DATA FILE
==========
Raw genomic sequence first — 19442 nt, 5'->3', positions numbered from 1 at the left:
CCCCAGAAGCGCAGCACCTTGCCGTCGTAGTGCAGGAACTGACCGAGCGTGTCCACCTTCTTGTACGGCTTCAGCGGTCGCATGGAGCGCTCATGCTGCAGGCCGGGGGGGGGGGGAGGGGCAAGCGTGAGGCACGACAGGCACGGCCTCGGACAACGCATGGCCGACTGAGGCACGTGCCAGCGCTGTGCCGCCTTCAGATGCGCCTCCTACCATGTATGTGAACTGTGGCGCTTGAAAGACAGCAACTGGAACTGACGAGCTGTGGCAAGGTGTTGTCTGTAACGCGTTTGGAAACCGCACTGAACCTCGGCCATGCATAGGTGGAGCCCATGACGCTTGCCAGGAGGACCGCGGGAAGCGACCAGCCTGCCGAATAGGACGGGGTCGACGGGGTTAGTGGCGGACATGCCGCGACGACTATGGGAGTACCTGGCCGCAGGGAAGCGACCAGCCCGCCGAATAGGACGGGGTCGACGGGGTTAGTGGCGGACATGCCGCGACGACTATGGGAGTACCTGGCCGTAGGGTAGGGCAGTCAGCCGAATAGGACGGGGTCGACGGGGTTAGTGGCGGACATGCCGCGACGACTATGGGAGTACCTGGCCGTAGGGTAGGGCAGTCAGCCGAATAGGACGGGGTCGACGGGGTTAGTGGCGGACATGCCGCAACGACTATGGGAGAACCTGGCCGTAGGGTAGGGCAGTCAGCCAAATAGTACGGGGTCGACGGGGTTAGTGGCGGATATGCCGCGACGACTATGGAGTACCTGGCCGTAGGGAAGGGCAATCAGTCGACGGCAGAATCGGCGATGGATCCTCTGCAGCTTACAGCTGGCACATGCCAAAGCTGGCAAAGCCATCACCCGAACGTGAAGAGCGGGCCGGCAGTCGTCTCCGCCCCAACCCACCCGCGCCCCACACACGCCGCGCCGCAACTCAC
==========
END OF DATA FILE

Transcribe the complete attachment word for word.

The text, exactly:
Raw genomic sequence first — 19442 nt, 5'->3', positions numbered from 1 at the left:
CCCCAGAAGCGCAGCACCTTGCCGTCGTAGTGCAGGAACTGACCGAGCGTGTCCACCTTCTTGTACGGCTTCAGCGGTCGCATGGAGCGCTCATGCTGCAGGCCGGGGGGGGGGGGAGGGGCAAGCGTGAGGCACGACAGGCACGGCCTCGGACAACGCATGGCCGACTGAGGCACGTGCCAGCGCTGTGCCGCCTTCAGATGCGCCTCCTACCATGTATGTGAACTGTGGCGCTTGAAAGACAGCAACTGGAACTGACGAGCTGTGGCAAGGTGTTGTCTGTAACGCGTTTGGAAACCGCACTGAACCTCGGCCATGCATAGGTGGAGCCCATGACGCTTGCCAGGAGGACCGCGGGAAGCGACCAGCCTGCCGAATAGGACGGGGTCGACGGGGTTAGTGGCGGACATGCCGCGACGACTATGGGAGTACCTGGCCGCAGGGAAGCGACCAGCCCGCCGAATAGGACGGGGTCGACGGGGTTAGTGGCGGACATGCCGCGACGACTATGGGAGTACCTGGCCGTAGGGTAGGGCAGTCAGCCGAATAGGACGGGGTCGACGGGGTTAGTGGCGGACATGCCGCGACGACTATGGGAGTACCTGGCCGTAGGGTAGGGCAGTCAGCCGAATAGGACGGGGTCGACGGGGTTAGTGGCGGACATGCCGCAACGACTATGGGAGAACCTGGCCGTAGGGTAGGGCAGTCAGCCAAATAGTACGGGGTCGACGGGGTTAGTGGCGGATATGCCGCGACGACTATGGAGTACCTGGCCGTAGGGAAGGGCAATCAGTCGACGGCAGAATCGGCGATGGATCCTCTGCAGCTTACAGCTGGCACATGCCAAAGCTGGCAAAGCCATCACCCGAACGTGAAGAGCGGGCCGGCAGTCGTCTCCGCCCCAACCCACCCGCGCCCCACACACGCCGCGCCGCAACTCAC